What you see. The starting point for addressing any equine health related issue is your observation.


Manure is Slimy, has Mucus, Pale Colored


Stringy viscous or rubbery pale material on the surface of a horse's manure is a sign that the manure has been in one location within the small colon for longer than normal.

The normal lower intestinal (colon) lining constantly secretes mucus to protect itself from irritation and to prevent adherence of manure to its surface. When the movement of the intestinal contents slows or stops and mucus production continues, mucus accumulates on the surface of manure. Manure coated in mucus is a sign of abnormally reduced intestinal movement that may result from a variety of disease processes. It is a sign that we often see in horses that have had other conditions causing abdominal pain (colic).

  • Code Red

    Call Your Vet Immediately, Even Outside Business Hours
    • If you notice signs of colic, along with this sign.
  • Code Yellow

    Contact Your Vet at Your Convenience for an Appointment
    • If you notice this more than occasionally.
    • To discuss your equine's general health and management.
    • If the results of the Whole Horse Exam (WHE) suggest the horse is otherwise normal.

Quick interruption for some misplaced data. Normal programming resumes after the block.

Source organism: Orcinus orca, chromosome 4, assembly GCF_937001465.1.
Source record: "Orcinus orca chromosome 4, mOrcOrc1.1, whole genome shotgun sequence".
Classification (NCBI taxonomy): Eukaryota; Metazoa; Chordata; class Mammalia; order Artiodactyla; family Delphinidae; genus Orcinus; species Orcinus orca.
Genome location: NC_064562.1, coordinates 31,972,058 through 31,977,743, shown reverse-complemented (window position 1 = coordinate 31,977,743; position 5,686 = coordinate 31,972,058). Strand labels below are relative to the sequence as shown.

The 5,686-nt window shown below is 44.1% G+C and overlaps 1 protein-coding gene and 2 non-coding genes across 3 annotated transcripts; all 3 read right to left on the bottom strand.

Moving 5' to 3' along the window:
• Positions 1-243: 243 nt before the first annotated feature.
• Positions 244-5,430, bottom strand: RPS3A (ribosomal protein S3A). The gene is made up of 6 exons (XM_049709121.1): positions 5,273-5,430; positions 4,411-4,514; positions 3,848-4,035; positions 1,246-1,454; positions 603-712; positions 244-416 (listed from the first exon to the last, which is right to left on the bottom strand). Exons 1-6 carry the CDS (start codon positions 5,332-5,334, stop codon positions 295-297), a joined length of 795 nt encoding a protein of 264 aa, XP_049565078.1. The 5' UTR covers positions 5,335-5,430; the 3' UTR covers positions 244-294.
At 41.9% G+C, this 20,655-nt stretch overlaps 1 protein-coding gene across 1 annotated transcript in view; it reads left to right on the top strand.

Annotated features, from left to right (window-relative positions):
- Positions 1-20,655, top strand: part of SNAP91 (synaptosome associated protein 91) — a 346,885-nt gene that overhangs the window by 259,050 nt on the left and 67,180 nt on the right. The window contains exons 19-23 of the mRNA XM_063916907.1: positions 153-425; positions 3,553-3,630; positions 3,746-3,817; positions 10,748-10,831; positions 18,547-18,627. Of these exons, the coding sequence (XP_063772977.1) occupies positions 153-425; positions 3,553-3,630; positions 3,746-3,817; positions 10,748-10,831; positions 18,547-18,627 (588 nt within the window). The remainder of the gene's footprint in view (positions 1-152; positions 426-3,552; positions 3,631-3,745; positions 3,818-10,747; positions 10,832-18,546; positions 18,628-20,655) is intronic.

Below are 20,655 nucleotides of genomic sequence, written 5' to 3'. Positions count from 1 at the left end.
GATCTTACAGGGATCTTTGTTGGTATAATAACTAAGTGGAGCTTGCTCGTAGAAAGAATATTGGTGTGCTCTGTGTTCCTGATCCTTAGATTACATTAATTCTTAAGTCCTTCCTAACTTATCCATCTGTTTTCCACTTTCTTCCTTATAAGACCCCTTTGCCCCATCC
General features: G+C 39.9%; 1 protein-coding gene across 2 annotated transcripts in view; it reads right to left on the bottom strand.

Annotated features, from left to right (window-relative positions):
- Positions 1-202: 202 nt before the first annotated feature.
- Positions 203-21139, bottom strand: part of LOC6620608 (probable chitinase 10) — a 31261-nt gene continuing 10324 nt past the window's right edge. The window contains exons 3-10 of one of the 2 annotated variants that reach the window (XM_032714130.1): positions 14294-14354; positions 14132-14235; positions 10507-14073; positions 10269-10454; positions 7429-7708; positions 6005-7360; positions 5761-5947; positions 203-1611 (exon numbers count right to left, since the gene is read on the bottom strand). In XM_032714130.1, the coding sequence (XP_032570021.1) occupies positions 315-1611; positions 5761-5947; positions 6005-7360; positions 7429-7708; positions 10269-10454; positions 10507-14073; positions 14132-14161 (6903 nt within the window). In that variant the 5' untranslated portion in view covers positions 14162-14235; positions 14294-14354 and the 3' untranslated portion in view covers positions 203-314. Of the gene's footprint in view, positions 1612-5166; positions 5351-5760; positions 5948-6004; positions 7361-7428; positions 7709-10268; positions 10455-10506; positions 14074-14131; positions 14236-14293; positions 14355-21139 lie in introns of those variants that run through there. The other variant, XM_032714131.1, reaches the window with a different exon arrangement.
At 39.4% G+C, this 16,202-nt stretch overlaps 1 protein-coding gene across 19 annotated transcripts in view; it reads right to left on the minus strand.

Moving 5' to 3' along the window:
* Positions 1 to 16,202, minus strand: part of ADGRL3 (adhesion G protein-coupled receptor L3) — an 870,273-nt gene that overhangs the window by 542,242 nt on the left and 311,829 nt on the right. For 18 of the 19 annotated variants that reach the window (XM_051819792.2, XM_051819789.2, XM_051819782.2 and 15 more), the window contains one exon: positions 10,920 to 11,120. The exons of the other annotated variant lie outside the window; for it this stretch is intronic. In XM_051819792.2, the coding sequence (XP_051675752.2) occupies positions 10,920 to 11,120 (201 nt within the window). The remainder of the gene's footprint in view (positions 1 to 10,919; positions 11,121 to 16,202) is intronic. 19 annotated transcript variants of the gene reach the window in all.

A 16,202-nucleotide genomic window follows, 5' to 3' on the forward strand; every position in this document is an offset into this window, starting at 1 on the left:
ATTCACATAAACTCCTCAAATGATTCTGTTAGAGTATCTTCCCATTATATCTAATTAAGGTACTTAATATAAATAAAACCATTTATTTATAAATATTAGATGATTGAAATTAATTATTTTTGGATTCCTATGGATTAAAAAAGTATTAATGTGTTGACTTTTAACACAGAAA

your role


What To Do

If a horse seems otherwise healthy, finding a single pile of manure with mucus on it may not be cause for concern. Evaluate your horse's general health using the Whole Horse Exam (WHE), and pay particular attention to their attitude and appetite and listen for intestinal motility. Look around for other manure and assess it too. Look for signs of colic and other signs of illness, and share your findings and concerns with your vet.

your vet's role

Mucus on manure may be seen in conjunction with (or following resolution of) conditions causing colic. Our exam is therefore directed at ruling out any other signs that the horse may have had or be experiencing intestinal problems.
Questions Your Vet Might Ask:
  • Does the horse's appetite and attitude seem normal?
  • How much manure has the horse passed over the last 24 hours?
  • Have you noticed any signs of abdominal pain (colic)?
  • Does the horse appear normal other than this finding?
  • Has the horse had any Banamine or pain reliever in the last 24 hours?
  • Does the manure currently look different than usual for your horse?
  • What are the results of the Whole Horse Exam (WHE)?

Diagnoses Your Vet May Consider

The cause of the problem. These are conditions or ailments that are the cause of the observations you make.

Very Common
Less Common
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Treatments Your Vet May Recommend

A way to resolve the condition or diagnosis. Resolving the underlying cause or treating the signs of disease (symptomatic treatment)

Very Common
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Author: Doug Thal DVM Dipl. ABVP